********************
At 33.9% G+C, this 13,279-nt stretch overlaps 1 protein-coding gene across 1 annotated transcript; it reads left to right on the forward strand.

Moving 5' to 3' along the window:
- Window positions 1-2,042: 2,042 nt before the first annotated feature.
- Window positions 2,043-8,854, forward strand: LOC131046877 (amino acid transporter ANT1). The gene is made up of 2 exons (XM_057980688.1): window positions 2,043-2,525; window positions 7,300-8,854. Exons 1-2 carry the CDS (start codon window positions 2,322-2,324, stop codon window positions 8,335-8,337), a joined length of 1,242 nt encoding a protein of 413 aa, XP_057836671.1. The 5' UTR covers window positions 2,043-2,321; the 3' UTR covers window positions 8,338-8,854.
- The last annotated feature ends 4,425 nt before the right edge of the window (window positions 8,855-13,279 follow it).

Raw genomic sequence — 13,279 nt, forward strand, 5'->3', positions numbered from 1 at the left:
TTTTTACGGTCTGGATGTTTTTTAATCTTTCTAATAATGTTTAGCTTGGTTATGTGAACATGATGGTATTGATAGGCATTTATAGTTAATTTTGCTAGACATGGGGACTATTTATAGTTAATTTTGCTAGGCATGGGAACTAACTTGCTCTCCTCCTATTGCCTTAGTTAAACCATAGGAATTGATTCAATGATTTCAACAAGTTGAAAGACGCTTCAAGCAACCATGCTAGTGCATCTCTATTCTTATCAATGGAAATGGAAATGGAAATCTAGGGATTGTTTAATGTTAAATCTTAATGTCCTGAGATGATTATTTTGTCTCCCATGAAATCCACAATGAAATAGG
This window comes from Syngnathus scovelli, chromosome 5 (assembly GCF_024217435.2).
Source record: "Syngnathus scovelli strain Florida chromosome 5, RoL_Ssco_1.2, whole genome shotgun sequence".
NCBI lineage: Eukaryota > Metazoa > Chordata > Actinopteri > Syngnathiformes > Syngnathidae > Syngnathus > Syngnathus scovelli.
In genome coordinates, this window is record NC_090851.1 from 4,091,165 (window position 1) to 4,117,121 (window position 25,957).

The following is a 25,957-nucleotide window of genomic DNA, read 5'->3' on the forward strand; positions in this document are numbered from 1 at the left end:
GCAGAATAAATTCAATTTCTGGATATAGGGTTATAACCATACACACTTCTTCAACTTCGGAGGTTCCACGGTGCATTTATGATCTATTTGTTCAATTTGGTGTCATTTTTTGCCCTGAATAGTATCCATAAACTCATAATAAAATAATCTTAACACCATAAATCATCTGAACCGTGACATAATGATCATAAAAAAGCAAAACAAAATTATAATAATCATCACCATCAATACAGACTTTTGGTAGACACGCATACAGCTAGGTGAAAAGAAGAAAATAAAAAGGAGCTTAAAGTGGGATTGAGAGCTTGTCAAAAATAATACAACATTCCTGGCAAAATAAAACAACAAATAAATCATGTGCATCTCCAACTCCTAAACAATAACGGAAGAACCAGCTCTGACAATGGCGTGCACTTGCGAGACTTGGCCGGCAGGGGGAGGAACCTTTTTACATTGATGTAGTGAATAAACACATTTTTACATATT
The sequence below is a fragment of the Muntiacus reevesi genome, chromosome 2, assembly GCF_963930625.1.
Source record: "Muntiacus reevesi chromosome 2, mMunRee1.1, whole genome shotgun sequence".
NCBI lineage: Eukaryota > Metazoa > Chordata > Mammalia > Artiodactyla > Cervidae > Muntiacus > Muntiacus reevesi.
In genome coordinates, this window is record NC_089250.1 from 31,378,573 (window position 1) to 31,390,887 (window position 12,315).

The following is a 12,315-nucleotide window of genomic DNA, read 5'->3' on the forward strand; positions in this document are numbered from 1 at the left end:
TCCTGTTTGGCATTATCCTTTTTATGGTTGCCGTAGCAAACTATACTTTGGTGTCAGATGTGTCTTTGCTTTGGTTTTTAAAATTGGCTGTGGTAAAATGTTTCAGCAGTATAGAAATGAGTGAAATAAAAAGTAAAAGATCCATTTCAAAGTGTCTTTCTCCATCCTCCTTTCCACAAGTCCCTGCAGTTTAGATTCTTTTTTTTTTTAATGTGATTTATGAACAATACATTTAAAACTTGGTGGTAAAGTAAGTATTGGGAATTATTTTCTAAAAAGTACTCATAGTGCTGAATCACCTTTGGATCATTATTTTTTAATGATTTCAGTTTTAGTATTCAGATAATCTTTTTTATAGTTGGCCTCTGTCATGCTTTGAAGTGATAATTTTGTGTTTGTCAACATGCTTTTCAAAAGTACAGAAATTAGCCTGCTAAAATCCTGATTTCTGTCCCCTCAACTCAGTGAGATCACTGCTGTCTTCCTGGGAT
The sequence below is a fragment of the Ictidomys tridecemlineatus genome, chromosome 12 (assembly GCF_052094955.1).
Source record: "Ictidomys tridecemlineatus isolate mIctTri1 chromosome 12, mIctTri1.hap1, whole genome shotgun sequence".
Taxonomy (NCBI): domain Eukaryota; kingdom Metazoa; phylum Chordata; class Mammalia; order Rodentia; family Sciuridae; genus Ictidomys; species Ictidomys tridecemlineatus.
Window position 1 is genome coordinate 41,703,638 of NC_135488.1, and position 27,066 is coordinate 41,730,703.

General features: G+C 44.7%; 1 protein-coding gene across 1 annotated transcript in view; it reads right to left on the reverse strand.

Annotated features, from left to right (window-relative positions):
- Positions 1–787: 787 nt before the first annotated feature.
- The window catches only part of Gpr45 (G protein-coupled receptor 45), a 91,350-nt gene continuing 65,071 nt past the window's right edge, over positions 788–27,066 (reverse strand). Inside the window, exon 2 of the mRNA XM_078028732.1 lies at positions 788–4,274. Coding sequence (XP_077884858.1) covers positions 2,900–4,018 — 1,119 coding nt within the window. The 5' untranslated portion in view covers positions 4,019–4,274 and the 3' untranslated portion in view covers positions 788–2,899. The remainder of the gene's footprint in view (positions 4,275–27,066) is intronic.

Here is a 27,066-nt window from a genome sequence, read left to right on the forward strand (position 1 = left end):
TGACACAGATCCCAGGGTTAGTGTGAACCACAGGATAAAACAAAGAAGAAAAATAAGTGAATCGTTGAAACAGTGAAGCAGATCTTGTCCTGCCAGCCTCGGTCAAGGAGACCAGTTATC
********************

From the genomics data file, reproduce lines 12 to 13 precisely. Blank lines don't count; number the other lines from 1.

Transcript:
The following is a 25,957-nucleotide window of genomic DNA, read 5'->3' on the forward strand; positions in this document are numbered from 1 at the left end:
GCAGAATAAATTCAATTTCTGGATATAGGGTTATAACCATACACACTTCTTCAACTTCGGAGGTTCCACGGTGCATTTATGATCTATTTGTTCAATTTGGTGTCATTTTTTGCCCTGAATAGTATCCATAAACTCATAATAAAATAATCTTAACACCATAAATCATCTGAACCGTGACATAATGATCATAAAAAAGCAAAACAAAATTATAATAATCATCACCATCAATACAGACTTTTGGTAGACACGCATACAGCTAGGTGAAAAGAAGAAAATAAAAAGGAGCTTAAAGTGGGATTGAGAGCTTGTCAAAAATAATACAACATTCCTGGCAAAATAAAACAACAAATAAATCATGTGCATCTCCAACTCCTAAACAATAACGGAAGAACCAGCTCTGACAATGGCGTGCACTTGCGAGACTTGGCCGGCAGGGGGAGGAACCTTTTTACATTGATGTAGTGAATAAACACATTTTTACATATT